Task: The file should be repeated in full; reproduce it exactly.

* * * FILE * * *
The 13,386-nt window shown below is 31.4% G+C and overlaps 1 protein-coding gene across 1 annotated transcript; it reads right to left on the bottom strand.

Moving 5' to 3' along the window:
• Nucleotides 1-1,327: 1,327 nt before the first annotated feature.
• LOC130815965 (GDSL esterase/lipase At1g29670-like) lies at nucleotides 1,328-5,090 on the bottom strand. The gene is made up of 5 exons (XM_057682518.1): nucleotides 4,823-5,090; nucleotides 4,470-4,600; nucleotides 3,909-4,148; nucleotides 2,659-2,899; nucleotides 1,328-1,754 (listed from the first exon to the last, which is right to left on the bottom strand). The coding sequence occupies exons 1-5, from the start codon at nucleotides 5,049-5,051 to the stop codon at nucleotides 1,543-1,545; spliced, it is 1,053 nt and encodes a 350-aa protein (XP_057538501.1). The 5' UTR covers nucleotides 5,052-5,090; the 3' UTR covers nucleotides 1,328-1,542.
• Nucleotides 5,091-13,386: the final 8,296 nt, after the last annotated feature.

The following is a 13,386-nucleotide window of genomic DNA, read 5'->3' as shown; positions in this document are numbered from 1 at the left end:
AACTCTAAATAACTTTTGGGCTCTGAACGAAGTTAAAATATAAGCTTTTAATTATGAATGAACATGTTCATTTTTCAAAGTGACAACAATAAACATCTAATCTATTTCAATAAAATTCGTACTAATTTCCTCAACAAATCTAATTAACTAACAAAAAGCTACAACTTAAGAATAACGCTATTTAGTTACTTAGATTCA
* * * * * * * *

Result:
The 13,386-nt window shown below is 31.4% G+C and overlaps 1 protein-coding gene across 1 annotated transcript; it reads right to left on the bottom strand.

Moving 5' to 3' along the window:
• Nucleotides 1-1,327: 1,327 nt before the first annotated feature.
• LOC130815965 (GDSL esterase/lipase At1g29670-like) lies at nucleotides 1,328-5,090 on the bottom strand. The gene is made up of 5 exons (XM_057682518.1): nucleotides 4,823-5,090; nucleotides 4,470-4,600; nucleotides 3,909-4,148; nucleotides 2,659-2,899; nucleotides 1,328-1,754 (listed from the first exon to the last, which is right to left on the bottom strand). The coding sequence occupies exons 1-5, from the start codon at nucleotides 5,049-5,051 to the stop codon at nucleotides 1,543-1,545; spliced, it is 1,053 nt and encodes a 350-aa protein (XP_057538501.1). The 5' UTR covers nucleotides 5,052-5,090; the 3' UTR covers nucleotides 1,328-1,542.
• Nucleotides 5,091-13,386: the final 8,296 nt, after the last annotated feature.

The following is a 13,386-nucleotide window of genomic DNA, read 5'->3' as shown; positions in this document are numbered from 1 at the left end:
AACTCTAAATAACTTTTGGGCTCTGAACGAAGTTAAAATATAAGCTTTTAATTATGAATGAACATGTTCATTTTTCAAAGTGACAACAATAAACATCTAATCTATTTCAATAAAATTCGTACTAATTTCCTCAACAAATCTAATTAACTAACAAAAAGCTACAACTTAAGAATAACGCTATTTAGTTACTTAGATTCA